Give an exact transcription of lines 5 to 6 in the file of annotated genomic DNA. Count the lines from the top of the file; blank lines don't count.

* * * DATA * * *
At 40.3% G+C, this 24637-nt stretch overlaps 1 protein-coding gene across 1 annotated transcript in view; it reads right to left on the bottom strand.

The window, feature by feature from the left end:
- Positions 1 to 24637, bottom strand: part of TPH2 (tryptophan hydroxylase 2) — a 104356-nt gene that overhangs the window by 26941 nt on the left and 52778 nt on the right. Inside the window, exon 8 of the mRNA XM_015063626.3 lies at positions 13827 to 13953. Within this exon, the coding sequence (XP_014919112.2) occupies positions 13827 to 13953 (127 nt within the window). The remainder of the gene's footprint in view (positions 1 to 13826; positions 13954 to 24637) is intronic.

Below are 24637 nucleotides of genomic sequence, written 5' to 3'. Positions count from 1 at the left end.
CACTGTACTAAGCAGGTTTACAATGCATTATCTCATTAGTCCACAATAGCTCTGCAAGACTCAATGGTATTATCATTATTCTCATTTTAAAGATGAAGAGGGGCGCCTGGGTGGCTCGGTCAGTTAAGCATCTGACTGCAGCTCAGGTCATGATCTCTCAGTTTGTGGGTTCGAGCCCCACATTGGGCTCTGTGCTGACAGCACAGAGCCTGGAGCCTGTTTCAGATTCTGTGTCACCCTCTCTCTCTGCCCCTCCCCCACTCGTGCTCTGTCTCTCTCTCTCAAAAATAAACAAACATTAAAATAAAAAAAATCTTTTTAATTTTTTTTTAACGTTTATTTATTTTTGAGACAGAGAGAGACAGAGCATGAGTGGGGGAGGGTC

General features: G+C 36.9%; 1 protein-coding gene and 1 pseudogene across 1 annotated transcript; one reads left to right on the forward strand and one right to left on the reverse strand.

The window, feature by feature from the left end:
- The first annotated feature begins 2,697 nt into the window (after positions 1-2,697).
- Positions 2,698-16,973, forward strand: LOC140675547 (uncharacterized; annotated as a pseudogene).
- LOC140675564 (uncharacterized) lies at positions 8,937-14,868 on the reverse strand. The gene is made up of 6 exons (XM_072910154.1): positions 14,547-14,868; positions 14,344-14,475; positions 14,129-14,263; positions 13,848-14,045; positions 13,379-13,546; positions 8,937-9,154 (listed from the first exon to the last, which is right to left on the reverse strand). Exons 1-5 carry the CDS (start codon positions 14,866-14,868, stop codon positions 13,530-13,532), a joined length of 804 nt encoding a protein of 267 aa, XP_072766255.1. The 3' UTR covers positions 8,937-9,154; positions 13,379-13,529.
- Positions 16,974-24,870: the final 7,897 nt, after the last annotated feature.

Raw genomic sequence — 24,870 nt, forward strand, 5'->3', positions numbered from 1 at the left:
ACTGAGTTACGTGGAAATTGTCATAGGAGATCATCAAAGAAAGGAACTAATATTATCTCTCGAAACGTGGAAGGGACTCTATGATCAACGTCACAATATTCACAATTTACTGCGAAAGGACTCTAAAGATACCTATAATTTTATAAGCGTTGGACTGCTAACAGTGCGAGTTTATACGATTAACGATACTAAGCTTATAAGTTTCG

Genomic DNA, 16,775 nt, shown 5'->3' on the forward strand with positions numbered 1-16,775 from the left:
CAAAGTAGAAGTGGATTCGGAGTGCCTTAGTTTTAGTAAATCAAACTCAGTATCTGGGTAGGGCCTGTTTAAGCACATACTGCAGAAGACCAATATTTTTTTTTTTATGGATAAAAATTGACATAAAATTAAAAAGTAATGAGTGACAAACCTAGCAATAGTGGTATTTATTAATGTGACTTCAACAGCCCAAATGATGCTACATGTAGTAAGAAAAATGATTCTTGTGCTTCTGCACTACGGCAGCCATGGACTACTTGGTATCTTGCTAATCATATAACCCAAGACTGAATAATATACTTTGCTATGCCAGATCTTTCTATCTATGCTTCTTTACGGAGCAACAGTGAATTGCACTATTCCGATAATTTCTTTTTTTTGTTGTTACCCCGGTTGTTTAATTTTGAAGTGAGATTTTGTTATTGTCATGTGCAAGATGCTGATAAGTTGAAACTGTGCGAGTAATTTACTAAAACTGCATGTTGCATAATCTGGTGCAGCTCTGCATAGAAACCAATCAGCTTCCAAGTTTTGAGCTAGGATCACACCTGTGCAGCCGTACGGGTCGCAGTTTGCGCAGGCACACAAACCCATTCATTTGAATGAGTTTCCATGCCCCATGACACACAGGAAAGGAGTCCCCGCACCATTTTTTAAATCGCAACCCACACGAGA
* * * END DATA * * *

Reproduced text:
CACTGTACTAAGCAGGTTTACAATGCATTATCTCATTAGTCCACAATAGCTCTGCAAGACTCAATGGTATTATCATTATTCTCATTTTAAAGATGAAGAGGGGCGCCTGGGTGGCTCGGTCAGTTAAGCATCTGACTGCAGCTCAGGTCATGATCTCTCAGTTTGTGGGTTCGAGCCCCACATTGGGCTCTGTGCTGACAGCACAGAGCCTGGAGCCTGTTTCAGATTCTGTGTCACCCTCTCTCTCTGCCCCTCCCCCACTCGTGCTCTGTCTCTCTCTCTCAAAAATAAACAAACATTAAAATAAAAAAAATCTTTTTAATTTTTTTTTAACGTTTATTTATTTTTGAGACAGAGAGAGACAGAGCATGAGTGGGGGAGGGTC

General features: G+C 36.9%; 1 protein-coding gene and 1 pseudogene across 1 annotated transcript; one reads left to right on the forward strand and one right to left on the reverse strand.